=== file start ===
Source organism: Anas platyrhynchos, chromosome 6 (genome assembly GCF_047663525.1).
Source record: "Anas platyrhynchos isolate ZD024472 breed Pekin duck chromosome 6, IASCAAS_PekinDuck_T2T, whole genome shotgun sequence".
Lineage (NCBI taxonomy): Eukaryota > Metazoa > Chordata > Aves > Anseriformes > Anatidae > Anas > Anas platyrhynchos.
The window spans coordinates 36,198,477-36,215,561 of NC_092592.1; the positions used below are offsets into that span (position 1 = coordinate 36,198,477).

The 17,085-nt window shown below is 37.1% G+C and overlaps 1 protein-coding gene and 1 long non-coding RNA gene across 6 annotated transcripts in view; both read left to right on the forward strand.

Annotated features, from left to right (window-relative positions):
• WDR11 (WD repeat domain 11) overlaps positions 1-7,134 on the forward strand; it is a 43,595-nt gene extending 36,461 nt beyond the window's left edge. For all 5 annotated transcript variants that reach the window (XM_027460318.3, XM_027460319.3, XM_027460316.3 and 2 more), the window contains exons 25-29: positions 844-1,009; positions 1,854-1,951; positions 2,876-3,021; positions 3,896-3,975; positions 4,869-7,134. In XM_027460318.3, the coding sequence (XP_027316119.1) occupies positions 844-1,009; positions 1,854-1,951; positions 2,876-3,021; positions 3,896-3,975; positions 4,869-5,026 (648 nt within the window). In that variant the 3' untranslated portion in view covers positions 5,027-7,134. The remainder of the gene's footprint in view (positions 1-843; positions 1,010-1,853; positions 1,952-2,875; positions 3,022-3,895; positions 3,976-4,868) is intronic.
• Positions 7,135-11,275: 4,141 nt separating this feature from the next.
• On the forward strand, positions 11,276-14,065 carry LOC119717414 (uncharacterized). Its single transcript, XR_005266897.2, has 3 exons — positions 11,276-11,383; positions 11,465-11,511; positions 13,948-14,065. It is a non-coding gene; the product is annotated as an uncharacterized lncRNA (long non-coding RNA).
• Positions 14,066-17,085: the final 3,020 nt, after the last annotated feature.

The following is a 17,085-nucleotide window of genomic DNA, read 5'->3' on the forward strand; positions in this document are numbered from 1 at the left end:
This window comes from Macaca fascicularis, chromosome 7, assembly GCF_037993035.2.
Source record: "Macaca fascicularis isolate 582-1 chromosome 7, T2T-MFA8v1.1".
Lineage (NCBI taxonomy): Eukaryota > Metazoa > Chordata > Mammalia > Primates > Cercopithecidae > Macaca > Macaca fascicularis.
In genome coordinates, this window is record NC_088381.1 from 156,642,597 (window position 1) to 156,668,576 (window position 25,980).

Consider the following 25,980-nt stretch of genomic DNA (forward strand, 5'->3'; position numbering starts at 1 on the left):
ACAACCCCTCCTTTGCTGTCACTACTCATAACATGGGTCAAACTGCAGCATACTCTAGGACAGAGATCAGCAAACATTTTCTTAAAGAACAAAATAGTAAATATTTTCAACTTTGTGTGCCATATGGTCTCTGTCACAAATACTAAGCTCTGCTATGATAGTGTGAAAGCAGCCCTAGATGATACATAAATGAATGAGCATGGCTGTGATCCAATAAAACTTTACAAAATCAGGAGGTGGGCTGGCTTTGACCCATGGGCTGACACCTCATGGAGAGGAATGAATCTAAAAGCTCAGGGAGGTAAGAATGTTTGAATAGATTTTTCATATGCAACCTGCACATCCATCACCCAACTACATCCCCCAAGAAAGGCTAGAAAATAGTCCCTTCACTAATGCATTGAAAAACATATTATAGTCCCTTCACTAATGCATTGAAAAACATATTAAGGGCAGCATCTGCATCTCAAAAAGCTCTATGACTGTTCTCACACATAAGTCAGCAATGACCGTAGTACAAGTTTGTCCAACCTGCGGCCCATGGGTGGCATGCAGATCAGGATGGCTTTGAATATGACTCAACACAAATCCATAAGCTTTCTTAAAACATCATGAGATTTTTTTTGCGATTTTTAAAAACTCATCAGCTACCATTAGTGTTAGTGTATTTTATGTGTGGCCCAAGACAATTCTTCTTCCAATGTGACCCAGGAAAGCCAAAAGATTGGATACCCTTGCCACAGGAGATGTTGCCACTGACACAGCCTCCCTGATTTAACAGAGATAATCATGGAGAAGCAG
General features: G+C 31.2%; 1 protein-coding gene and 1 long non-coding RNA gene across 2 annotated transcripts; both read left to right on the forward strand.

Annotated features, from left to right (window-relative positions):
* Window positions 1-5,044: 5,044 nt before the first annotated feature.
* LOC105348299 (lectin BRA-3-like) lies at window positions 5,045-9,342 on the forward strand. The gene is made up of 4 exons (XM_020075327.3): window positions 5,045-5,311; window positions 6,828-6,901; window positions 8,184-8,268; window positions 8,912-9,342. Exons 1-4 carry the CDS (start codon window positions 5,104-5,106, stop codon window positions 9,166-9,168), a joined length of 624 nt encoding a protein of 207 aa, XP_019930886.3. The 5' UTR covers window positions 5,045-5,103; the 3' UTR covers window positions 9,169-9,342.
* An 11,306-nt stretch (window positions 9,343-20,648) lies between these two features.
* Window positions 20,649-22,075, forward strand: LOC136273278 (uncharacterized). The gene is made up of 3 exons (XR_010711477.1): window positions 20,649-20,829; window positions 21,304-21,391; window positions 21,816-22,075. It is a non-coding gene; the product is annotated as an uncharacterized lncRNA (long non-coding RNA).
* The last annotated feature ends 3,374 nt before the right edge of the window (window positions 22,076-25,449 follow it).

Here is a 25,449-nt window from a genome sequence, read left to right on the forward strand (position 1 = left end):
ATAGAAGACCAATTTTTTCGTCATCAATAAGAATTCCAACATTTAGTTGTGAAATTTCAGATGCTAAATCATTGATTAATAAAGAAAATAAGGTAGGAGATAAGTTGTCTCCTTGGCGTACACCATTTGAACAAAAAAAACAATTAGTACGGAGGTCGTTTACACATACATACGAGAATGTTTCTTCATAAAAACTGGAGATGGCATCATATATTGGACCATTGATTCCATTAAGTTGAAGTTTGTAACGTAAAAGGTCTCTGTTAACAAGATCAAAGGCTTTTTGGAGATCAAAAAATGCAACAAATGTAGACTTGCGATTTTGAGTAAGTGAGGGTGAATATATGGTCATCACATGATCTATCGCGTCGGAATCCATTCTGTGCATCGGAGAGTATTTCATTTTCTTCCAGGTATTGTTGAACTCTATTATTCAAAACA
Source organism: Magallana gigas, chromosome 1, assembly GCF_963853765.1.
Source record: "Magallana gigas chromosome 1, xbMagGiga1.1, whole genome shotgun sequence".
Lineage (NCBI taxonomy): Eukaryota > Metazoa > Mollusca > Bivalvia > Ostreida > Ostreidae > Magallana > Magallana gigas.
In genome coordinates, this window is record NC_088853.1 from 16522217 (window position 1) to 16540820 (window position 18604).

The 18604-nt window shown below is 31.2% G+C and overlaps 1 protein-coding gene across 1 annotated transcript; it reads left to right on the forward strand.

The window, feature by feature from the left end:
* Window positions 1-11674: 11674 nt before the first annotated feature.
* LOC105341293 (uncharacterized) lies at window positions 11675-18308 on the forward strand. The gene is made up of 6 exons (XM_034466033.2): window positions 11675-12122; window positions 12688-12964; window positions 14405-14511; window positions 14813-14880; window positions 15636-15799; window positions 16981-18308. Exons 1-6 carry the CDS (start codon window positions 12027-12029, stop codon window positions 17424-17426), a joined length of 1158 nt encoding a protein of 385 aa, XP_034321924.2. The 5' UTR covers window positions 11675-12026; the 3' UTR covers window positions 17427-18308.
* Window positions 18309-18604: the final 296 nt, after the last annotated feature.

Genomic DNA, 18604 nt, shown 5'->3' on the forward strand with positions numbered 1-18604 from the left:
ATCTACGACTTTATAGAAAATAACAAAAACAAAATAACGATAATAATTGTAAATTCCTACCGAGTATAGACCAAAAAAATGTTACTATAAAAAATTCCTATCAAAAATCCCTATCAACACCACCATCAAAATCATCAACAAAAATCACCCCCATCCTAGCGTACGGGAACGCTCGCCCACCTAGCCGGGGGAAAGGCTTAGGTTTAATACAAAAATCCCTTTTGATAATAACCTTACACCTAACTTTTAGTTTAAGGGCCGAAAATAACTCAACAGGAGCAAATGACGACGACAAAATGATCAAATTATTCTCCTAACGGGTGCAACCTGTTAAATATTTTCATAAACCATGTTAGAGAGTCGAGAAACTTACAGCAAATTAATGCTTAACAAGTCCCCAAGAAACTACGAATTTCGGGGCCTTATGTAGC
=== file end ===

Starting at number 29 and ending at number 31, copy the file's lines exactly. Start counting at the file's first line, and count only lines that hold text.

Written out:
Lineage (NCBI taxonomy): Eukaryota > Metazoa > Mollusca > Bivalvia > Ostreida > Ostreidae > Magallana > Magallana gigas.
In genome coordinates, this window is record NC_088853.1 from 16522217 (window position 1) to 16540820 (window position 18604).

The 18604-nt window shown below is 31.2% G+C and overlaps 1 protein-coding gene across 1 annotated transcript; it reads left to right on the forward strand.